I enjoyed this 3 mile (4.8kms) walk on a fine day in mid-January this year. It started in East Dean village which lies in a valley, surrounding the spring that feeds the river Lavant, just over a mile east of Singleton on the A286 down a minor road which then joins up with the A285.
You can park in the village street outside The Star and Garter SU905130, or in the hidden car park that serves All Saints church, up Newhouse Road. The church has a flower-rich graveyard, though that’s for the summer.
The play-write Christopher Fry (The Lady’s Not For Burning and Venus Observed) lived in the village. I struck east from the church along the minor road to Newhouse Farm, with a bank of ivy covered trees on my left, then found a yellow arrow right, along the hedge, by a new-sown wheat field.
This took me up to what is called New Road, which is an ancient track surfaced decades ago with what was then the new-fangled tarmacadam. I turned left along it, and up into the high beeches of Charlton Forest.
Along the way was a badger sett in the overgrown hedge on the right, where Brock had pulled out small boulders and aired his bedding. Sheep grazed a meadow to my right and they were helping to conserve common yellow hill ant castles, in which no doubt blue butterfly caterpillars were enjoying the attention from ant nurses without which they cannot survive.
I walked past the FC signs along the hard-core forest ride, but after a couple of hundred yards (metres if you insist on being modern and particular) I turned left on a yellow arrow along a soft grass ride. Along this I suddenly came face-to-face with a big sandy coloured fox. He went east.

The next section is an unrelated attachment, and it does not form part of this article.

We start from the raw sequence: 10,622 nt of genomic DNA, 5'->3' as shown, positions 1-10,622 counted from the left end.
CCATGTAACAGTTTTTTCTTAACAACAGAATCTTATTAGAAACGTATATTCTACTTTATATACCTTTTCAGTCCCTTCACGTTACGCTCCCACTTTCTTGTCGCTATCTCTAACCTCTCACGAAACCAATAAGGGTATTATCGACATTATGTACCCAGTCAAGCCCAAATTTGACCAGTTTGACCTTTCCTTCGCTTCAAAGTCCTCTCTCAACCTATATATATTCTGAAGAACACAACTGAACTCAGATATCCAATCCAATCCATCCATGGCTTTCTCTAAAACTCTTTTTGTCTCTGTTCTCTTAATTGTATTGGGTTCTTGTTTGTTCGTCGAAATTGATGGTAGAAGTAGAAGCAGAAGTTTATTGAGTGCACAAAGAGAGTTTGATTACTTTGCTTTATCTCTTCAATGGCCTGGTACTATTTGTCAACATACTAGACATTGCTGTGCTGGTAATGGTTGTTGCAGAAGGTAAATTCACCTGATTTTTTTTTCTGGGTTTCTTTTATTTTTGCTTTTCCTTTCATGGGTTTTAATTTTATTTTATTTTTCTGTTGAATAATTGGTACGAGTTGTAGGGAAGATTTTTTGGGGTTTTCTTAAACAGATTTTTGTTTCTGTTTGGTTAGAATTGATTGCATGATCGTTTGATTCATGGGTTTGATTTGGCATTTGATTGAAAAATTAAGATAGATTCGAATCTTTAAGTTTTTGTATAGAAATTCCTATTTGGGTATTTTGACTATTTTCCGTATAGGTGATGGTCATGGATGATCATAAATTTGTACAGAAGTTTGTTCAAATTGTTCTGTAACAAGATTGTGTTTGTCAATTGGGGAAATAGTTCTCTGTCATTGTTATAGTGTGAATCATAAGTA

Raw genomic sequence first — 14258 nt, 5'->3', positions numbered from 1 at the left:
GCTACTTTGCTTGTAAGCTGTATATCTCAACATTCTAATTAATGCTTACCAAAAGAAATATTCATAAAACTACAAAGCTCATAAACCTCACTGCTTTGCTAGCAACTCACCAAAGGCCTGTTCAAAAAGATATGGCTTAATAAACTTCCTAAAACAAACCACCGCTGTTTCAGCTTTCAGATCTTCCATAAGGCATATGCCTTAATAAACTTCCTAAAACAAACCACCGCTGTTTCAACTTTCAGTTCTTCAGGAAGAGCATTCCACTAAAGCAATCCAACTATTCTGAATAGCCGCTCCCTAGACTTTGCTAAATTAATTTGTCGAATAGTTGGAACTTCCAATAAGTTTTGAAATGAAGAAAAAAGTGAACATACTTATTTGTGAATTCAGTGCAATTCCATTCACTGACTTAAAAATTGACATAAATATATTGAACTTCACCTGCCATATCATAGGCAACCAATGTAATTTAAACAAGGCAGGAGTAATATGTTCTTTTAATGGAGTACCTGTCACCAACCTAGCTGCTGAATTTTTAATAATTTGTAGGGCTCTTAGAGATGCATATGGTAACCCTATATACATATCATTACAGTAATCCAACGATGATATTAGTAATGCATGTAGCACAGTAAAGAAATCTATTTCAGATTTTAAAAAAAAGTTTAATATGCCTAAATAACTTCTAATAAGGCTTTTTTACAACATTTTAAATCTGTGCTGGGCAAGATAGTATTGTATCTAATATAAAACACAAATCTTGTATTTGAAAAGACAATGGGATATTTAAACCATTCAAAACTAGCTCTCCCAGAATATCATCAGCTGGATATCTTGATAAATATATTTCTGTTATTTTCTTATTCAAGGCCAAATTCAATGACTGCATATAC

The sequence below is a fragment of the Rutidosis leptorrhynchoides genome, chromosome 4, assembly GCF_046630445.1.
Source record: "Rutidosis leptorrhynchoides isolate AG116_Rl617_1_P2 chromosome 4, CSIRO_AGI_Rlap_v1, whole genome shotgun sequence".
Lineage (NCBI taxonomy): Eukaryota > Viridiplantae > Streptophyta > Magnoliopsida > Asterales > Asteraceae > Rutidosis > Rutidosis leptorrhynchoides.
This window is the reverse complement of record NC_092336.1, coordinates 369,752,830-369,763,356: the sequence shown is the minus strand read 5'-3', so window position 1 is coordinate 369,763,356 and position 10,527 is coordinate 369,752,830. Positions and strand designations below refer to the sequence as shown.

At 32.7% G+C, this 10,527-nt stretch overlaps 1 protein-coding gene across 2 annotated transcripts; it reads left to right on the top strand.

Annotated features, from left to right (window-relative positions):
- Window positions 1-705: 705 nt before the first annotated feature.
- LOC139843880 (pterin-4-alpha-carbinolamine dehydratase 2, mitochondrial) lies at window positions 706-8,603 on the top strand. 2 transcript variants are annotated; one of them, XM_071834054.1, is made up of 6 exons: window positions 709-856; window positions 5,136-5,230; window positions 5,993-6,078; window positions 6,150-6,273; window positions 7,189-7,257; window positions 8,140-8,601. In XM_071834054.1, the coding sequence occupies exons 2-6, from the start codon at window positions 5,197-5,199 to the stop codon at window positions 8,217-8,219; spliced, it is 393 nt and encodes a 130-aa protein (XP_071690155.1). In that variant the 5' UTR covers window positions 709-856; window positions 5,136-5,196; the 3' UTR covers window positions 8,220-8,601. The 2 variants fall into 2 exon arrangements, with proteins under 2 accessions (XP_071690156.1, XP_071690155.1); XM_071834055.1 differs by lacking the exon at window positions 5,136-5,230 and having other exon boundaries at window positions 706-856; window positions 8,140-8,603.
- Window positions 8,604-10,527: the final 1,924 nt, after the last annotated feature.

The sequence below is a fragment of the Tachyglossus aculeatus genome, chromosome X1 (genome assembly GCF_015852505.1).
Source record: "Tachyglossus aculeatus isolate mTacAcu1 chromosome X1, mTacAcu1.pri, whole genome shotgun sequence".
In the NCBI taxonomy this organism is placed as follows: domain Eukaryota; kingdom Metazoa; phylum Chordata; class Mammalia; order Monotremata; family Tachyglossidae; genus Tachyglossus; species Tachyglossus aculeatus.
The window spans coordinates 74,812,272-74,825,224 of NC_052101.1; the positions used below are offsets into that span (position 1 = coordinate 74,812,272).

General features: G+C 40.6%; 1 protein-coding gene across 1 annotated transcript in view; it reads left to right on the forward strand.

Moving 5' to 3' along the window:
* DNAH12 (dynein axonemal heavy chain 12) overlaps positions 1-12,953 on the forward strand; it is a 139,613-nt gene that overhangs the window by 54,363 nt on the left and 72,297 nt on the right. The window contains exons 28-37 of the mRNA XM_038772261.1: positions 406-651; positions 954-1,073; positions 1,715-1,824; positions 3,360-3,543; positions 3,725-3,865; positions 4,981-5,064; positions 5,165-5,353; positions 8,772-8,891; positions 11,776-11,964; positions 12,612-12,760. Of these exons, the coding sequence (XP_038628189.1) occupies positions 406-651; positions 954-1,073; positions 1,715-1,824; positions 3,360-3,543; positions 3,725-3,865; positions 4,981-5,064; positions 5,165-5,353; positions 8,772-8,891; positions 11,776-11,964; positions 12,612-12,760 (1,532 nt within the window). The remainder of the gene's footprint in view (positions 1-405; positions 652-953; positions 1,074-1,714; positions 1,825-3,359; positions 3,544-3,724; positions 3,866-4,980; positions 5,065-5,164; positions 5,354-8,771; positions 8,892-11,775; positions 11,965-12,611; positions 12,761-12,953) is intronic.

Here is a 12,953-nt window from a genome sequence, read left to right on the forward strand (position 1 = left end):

I just carried on to the end of the forest and a stile, and saw a small clump of hazel bushes which had been beaten about by an angry fallow buck. I carried on over the meadow to Brockhurst Bottom. This is a vast amphitheatre of silent meadows, showing magnificent Romano-British field boundaries where there was once a great farm.
I took the track back left along the valley bottom. I passed Postles Barn, then at the wood-yard and tractor graveyard at Pond Barn, I turned right at the JCB and the flint barn, followed the yellow arrow up across the meadow into Scratlee Wood.
This footpath took me back to the church along a rue of all kinds of downland shrubs and trees. This was a lovely walk and all done in 90 minutes ambling.